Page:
Let an end to threatened cuts for disabled be true Paralympic legacy

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Let an end to threatened cuts for disabled be true Paralympic legacy

18th September 2012

A leading serious injury lawyer has said he hopes that an end to threatened budget cuts and reductions in the level of services available to disabled people across the UK will be the real legacy of the Paralympic Games.

Jonathan Fogerty, who was himself spinally injured as a teenager, said that whilst the success of the London 2012 Paralympics had helped to significantly raise awareness of disability issues both on a national and global basis, what needed to be addressed now was the constant threat to care, services and benefits available to people living with a disability.

“The Paralympics have done great things,” said Jonathan, an associate with Fentons Solicitors LLP and Chair of the Board of Trustees of the Spinal Injuries Association (SIA), the national organisation supporting people affected by spinal cord injuries. “I think it would be a travesty if, after such an exhilarating and successful exercise in changing people’s perceptions about disabled people in this country and around the world, we continued down the same road of constantly threatening to cut services, budgets and benefits available to those who need them most.”

As recently as December last year, the government was considering plans to cut the mobility component of Disability Living Allowance, (DLA) for those in residential care. Although that plan was later abandoned, in April next year the DLA - introduced in 1992 to help disabled people cope with the extra costs they face in their daily lives – will be replaced in its entirety by a new benefit called a Personal Independence Payment.

“All 3.2 million people receiving DLA at the moment, both those in work and out of work, will be reassessed under the new scheme,” said Jonathan. “We still don’t quite know what impact all of the changes will have on the pockets of disabled people in this country, but in the wake of the most successful Paralympic Games ever, I would hope the government carefully considers any further changes to the system that might adversely affect people living with a disability in the UK.’

“I would urge the policymakers to ensure that any proposed changes to care budgets, living cost allowances - or anything else that will impact on the availability of care - are accepted only if they will lead to improvements in the current levels of service.

“The Paralympians, and in particular those members of the GB Paralympics team who earned a place in the nation’s hearts and minds in the past few weeks, have proven that disabled people can not only live independent lives but that they can also become elite athletes,” said Jonathan. “To do well at sport takes a lot of dedication, but to do that and balance a career as well is incredibly difficult. It proves that all disabled people – including Paralympic athletes - need support networks in place, and I think we have to be careful to ensure that people with a disability continue to be supported into the future.”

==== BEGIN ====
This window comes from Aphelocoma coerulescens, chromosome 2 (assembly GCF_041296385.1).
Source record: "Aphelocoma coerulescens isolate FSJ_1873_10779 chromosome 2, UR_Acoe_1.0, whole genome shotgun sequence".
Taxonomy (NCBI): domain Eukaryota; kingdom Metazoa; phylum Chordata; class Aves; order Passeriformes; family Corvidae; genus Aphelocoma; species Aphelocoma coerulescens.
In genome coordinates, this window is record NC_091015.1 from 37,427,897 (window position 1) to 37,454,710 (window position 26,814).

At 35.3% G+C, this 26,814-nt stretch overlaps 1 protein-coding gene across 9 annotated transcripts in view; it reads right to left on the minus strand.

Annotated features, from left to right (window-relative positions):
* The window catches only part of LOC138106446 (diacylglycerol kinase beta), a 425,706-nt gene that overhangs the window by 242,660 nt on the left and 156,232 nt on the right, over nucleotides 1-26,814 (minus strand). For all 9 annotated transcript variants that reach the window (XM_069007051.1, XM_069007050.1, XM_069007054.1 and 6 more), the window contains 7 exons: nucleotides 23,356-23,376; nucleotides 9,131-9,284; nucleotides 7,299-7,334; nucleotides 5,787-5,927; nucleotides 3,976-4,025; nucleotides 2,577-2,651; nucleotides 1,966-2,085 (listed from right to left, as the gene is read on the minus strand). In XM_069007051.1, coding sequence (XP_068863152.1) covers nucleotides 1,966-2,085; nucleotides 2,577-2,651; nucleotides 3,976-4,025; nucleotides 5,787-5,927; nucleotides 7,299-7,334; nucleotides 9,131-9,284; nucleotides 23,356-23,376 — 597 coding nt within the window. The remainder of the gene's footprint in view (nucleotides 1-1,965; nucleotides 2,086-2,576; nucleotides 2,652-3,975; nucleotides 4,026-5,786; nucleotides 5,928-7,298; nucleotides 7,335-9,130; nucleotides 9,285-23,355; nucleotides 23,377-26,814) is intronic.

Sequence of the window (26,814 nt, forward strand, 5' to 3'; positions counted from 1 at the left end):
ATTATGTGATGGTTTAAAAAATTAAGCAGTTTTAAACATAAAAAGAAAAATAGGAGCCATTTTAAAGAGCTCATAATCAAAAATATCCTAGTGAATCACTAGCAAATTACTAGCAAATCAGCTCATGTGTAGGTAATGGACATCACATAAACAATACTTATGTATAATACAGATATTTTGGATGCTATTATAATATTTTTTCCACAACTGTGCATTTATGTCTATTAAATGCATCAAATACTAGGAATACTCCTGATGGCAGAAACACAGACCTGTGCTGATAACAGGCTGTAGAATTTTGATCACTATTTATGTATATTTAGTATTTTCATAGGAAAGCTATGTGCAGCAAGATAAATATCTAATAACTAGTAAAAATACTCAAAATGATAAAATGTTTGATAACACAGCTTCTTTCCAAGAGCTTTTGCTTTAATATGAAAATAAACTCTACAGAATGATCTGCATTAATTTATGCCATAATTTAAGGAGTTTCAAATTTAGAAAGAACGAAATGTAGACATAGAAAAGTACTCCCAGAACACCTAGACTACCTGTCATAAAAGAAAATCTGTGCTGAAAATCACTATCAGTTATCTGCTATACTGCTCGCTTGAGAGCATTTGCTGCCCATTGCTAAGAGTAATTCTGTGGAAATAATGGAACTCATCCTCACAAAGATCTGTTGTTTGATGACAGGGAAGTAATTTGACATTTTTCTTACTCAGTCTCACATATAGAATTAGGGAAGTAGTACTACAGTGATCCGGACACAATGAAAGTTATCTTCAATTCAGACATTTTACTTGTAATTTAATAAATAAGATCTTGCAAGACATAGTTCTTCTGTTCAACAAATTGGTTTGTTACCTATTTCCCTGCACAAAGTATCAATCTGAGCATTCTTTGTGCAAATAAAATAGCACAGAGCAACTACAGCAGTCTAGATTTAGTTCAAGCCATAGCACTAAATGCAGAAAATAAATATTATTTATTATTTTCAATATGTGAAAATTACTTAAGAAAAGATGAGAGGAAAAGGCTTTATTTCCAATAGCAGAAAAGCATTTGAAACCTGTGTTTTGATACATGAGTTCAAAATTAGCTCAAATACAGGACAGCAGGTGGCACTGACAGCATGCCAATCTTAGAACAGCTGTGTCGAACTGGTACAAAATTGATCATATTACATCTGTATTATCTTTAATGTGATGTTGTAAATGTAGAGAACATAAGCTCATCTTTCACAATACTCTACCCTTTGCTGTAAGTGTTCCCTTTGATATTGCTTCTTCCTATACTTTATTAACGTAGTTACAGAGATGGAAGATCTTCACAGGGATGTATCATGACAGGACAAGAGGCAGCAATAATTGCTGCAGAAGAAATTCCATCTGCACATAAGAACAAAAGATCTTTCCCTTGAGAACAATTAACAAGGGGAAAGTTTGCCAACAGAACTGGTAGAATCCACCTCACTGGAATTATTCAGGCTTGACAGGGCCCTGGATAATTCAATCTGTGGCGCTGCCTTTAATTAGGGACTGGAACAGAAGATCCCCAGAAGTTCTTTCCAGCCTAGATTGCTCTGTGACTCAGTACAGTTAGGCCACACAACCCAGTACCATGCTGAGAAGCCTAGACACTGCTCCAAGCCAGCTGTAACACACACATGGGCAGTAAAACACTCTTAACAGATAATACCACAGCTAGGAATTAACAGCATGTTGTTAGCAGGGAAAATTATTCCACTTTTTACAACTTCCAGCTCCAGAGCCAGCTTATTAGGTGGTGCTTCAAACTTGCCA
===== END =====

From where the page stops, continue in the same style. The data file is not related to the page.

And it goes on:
Jonathan said that if we are to continue leading the way in global disability issues, it was vital that existing support and services were developed and improved, not cut.

“One of the things a television commentator noted at the opening ceremony was the age and condition of the equipment some of the other, developing nations were using,” said Jonathan. “But even in the UK, access to the most appropriate equipment is still not something that every disabled person is fortunate to have.

“I understand that we live in challenging economic times, but I hope that the lasting legacy of these Games will be the continued appraisal of how we as a nation can do more to help those with disabilities, rather than looking at how to cut the services or benefits available to them,” said Jonathan. “Let’s continue with the positive energy from the Paralympic Games, and ensure that people with a disability are supported properly. If we do not do that, I worry about where the next generation of Paralympians will come from. Few of us have the necessary qualities needed to win a gold medal but surely we all should be allowed to fulfil our own potential, whatever that may be.”

For more on the new Personal Independence Payment, see http://www.dwp.gov.uk/policy/disability/personal-independence-payment/